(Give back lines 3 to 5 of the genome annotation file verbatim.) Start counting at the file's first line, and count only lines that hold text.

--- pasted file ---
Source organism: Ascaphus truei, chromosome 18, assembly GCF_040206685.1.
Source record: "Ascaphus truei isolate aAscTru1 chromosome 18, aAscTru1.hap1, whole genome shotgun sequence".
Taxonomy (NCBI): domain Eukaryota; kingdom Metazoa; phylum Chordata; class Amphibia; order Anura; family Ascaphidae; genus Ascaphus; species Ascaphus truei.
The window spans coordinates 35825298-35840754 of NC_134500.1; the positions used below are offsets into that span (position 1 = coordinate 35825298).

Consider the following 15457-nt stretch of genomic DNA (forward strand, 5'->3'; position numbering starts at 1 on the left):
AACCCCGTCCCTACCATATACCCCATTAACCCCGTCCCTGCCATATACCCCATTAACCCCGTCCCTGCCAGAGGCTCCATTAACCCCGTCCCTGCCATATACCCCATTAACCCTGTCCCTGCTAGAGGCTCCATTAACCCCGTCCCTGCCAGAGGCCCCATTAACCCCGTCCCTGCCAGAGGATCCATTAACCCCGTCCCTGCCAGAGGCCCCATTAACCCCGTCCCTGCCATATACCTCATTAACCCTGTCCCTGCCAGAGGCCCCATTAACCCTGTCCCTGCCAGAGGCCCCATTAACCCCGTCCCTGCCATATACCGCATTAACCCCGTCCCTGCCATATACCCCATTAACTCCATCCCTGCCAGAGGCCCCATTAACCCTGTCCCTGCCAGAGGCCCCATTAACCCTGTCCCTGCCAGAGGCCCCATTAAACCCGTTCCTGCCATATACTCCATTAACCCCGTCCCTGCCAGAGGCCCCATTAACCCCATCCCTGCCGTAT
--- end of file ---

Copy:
Taxonomy (NCBI): domain Eukaryota; kingdom Metazoa; phylum Chordata; class Amphibia; order Anura; family Ascaphidae; genus Ascaphus; species Ascaphus truei.
The window spans coordinates 35825298-35840754 of NC_134500.1; the positions used below are offsets into that span (position 1 = coordinate 35825298).

Consider the following 15457-nt stretch of genomic DNA (forward strand, 5'->3'; position numbering starts at 1 on the left):